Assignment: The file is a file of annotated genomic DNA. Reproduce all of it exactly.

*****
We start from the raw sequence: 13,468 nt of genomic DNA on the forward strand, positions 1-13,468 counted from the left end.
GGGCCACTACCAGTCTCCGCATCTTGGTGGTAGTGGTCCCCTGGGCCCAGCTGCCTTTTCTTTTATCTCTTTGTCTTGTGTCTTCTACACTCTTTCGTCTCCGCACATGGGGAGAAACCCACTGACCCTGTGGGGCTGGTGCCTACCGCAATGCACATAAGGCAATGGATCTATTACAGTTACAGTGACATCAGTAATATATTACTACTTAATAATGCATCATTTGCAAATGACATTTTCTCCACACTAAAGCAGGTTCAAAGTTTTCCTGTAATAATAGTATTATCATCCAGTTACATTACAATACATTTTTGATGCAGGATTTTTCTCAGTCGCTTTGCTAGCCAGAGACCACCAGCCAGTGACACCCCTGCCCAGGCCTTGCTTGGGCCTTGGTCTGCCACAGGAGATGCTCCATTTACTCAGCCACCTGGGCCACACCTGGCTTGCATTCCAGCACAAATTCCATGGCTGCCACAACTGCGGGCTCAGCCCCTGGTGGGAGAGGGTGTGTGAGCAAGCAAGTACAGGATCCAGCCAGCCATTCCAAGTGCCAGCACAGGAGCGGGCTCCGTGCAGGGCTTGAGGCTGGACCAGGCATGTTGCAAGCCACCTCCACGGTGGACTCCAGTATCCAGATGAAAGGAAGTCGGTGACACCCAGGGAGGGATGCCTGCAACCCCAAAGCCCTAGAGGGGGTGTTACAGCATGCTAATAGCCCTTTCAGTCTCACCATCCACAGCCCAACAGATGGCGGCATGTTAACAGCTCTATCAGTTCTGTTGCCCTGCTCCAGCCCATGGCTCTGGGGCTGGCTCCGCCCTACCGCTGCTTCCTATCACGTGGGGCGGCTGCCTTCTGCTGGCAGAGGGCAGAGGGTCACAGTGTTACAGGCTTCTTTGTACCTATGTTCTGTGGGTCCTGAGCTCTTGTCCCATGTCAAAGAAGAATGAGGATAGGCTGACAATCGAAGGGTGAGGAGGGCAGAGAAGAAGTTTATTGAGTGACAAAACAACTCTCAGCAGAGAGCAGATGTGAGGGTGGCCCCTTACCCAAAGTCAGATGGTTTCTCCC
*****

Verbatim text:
We start from the raw sequence: 13,468 nt of genomic DNA on the forward strand, positions 1-13,468 counted from the left end.
GGGCCACTACCAGTCTCCGCATCTTGGTGGTAGTGGTCCCCTGGGCCCAGCTGCCTTTTCTTTTATCTCTTTGTCTTGTGTCTTCTACACTCTTTCGTCTCCGCACATGGGGAGAAACCCACTGACCCTGTGGGGCTGGTGCCTACCGCAATGCACATAAGGCAATGGATCTATTACAGTTACAGTGACATCAGTAATATATTACTACTTAATAATGCATCATTTGCAAATGACATTTTCTCCACACTAAAGCAGGTTCAAAGTTTTCCTGTAATAATAGTATTATCATCCAGTTACATTACAATACATTTTTGATGCAGGATTTTTCTCAGTCGCTTTGCTAGCCAGAGACCACCAGCCAGTGACACCCCTGCCCAGGCCTTGCTTGGGCCTTGGTCTGCCACAGGAGATGCTCCATTTACTCAGCCACCTGGGCCACACCTGGCTTGCATTCCAGCACAAATTCCATGGCTGCCACAACTGCGGGCTCAGCCCCTGGTGGGAGAGGGTGTGTGAGCAAGCAAGTACAGGATCCAGCCAGCCATTCCAAGTGCCAGCACAGGAGCGGGCTCCGTGCAGGGCTTGAGGCTGGACCAGGCATGTTGCAAGCCACCTCCACGGTGGACTCCAGTATCCAGATGAAAGGAAGTCGGTGACACCCAGGGAGGGATGCCTGCAACCCCAAAGCCCTAGAGGGGGTGTTACAGCATGCTAATAGCCCTTTCAGTCTCACCATCCACAGCCCAACAGATGGCGGCATGTTAACAGCTCTATCAGTTCTGTTGCCCTGCTCCAGCCCATGGCTCTGGGGCTGGCTCCGCCCTACCGCTGCTTCCTATCACGTGGGGCGGCTGCCTTCTGCTGGCAGAGGGCAGAGGGTCACAGTGTTACAGGCTTCTTTGTACCTATGTTCTGTGGGTCCTGAGCTCTTGTCCCATGTCAAAGAAGAATGAGGATAGGCTGACAATCGAAGGGTGAGGAGGGCAGAGAAGAAGTTTATTGAGTGACAAAACAACTCTCAGCAGAGAGCAGATGTGAGGGTGGCCCCTTACCCAAAGTCAGATGGTTTCTCCC